Oddly enough, McLain served more than six years in the McLean Federal Correctional Institution in Bradford, Pa., until he was released in 2003. But I digress…

When McLain was moved up to Clinton of the Midwest League, the Tigers were scouting the state of Iowa at the time. As the story goes, apparently one scout decided to flip a coin to decide which direction to take: Clinton or Burlington. The scout ended up in Clinton where he saw McLain pitch, and told the Tigers that if he were to become available, the Tigers should claim him.

The White Sox chose to protect the investment they made in Dave DeBusschere at the time, leaving Denny McLain unprotected. Looking at the stats of the two players back then, DeBuscherre went 10-1 with a 2.49 ERA in the minors and McLain went 5-8 with a 2.97 ERA in the minors in 1962. McLain had the edge in strikeouts and a better K/BB ratio though. McLain was also only 18 years old and DeBusschere was 21 years old. DeBusschere did pitch for the White Sox briefly, but ultimately ended up in the Basketball Hall of Fame playing for the New York Knicks.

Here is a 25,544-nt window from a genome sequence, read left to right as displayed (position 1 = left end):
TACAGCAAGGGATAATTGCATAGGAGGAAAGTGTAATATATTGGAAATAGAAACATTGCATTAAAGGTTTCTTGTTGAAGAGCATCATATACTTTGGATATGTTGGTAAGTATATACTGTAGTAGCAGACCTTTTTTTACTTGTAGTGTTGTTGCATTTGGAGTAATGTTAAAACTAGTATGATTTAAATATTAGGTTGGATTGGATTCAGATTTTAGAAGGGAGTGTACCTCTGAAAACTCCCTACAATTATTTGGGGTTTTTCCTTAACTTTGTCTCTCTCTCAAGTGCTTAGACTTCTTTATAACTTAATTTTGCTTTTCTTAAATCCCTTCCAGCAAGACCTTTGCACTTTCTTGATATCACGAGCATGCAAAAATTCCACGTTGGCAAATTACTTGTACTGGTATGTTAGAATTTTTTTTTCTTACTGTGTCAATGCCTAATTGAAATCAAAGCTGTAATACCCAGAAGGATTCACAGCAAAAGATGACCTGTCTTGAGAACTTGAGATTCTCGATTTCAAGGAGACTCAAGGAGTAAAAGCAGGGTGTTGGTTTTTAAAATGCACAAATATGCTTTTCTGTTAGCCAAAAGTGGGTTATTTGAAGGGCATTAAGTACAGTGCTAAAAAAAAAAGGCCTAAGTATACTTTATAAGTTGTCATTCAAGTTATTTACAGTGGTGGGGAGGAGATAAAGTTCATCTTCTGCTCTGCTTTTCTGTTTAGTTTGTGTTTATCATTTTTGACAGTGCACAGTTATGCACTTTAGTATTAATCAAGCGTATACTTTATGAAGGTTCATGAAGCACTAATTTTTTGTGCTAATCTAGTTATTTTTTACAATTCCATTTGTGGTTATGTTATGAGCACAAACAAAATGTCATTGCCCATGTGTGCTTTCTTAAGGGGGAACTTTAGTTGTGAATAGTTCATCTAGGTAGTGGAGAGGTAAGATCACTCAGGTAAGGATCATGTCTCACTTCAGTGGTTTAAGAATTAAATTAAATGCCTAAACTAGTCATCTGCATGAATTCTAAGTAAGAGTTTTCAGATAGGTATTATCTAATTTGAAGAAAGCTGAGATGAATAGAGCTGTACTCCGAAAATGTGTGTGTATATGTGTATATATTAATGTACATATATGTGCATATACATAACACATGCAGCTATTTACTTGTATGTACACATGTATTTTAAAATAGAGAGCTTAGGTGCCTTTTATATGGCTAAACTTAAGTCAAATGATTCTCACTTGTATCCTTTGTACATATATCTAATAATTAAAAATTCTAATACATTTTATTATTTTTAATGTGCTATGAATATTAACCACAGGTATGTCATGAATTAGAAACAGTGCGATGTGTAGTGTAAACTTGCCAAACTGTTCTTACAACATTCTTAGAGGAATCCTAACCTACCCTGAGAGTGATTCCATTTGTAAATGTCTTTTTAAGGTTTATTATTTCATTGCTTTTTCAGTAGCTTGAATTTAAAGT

The Tigers claimed Denny McLain on first-year waivers in 1963.

Denny McLain was the 9,789th player in the history of Major League Baseball. He pitched a complete game in his big league debut against the White Sox picking up his 1st career major league victory. Also, in the 5th inning, he hit his first and only MLB home run against Fritz Ackley. The Tigers defeated the White Sox, 4-3.

A few days after the 1963 season, Denny married Sharyn Boudreau. She was the daughter of Hall of Famer Lou Boudreau.